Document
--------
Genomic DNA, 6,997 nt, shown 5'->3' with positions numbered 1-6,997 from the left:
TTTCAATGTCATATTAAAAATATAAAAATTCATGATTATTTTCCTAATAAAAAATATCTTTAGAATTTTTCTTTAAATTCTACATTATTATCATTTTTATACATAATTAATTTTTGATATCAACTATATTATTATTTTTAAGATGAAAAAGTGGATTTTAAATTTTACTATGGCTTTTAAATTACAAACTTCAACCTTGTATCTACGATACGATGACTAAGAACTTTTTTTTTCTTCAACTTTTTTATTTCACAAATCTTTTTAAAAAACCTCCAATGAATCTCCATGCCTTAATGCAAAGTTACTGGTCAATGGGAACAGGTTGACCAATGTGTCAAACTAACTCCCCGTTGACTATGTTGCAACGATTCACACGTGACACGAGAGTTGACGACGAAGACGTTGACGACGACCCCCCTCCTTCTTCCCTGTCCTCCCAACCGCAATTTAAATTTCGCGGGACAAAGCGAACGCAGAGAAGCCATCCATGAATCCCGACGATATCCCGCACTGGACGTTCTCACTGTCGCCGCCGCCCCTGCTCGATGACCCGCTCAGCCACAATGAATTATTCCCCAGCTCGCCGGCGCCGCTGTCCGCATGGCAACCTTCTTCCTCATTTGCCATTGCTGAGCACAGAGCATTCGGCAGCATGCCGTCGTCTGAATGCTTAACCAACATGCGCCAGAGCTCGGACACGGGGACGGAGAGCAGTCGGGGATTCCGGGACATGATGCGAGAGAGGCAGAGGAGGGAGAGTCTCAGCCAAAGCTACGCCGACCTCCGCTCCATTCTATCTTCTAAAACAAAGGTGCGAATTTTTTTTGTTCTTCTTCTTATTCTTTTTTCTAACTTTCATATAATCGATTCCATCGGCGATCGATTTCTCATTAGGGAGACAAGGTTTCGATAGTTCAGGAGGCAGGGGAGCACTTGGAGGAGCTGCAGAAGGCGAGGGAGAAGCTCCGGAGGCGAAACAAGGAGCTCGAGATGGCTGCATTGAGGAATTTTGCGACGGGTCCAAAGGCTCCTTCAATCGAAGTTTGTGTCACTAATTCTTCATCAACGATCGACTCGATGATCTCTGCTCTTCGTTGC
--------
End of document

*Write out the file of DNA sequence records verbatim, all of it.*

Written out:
Genomic DNA, 6,997 nt, shown 5'->3' with positions numbered 1-6,997 from the left:
TTTCAATGTCATATTAAAAATATAAAAATTCATGATTATTTTCCTAATAAAAAATATCTTTAGAATTTTTCTTTAAATTCTACATTATTATCATTTTTATACATAATTAATTTTTGATATCAACTATATTATTATTTTTAAGATGAAAAAGTGGATTTTAAATTTTACTATGGCTTTTAAATTACAAACTTCAACCTTGTATCTACGATACGATGACTAAGAACTTTTTTTTTCTTCAACTTTTTTATTTCACAAATCTTTTTAAAAAACCTCCAATGAATCTCCATGCCTTAATGCAAAGTTACTGGTCAATGGGAACAGGTTGACCAATGTGTCAAACTAACTCCCCGTTGACTATGTTGCAACGATTCACACGTGACACGAGAGTTGACGACGAAGACGTTGACGACGACCCCCCTCCTTCTTCCCTGTCCTCCCAACCGCAATTTAAATTTCGCGGGACAAAGCGAACGCAGAGAAGCCATCCATGAATCCCGACGATATCCCGCACTGGACGTTCTCACTGTCGCCGCCGCCCCTGCTCGATGACCCGCTCAGCCACAATGAATTATTCCCCAGCTCGCCGGCGCCGCTGTCCGCATGGCAACCTTCTTCCTCATTTGCCATTGCTGAGCACAGAGCATTCGGCAGCATGCCGTCGTCTGAATGCTTAACCAACATGCGCCAGAGCTCGGACACGGGGACGGAGAGCAGTCGGGGATTCCGGGACATGATGCGAGAGAGGCAGAGGAGGGAGAGTCTCAGCCAAAGCTACGCCGACCTCCGCTCCATTCTATCTTCTAAAACAAAGGTGCGAATTTTTTTTGTTCTTCTTCTTATTCTTTTTTCTAACTTTCATATAATCGATTCCATCGGCGATCGATTTCTCATTAGGGAGACAAGGTTTCGATAGTTCAGGAGGCAGGGGAGCACTTGGAGGAGCTGCAGAAGGCGAGGGAGAAGCTCCGGAGGCGAAACAAGGAGCTCGAGATGGCTGCATTGAGGAATTTTGCGACGGGTCCAAAGGCTCCTTCAATCGAAGTTTGTGTCACTAATTCTTCATCAACGATCGACTCGATGATCTCTGCTCTTCGTTGC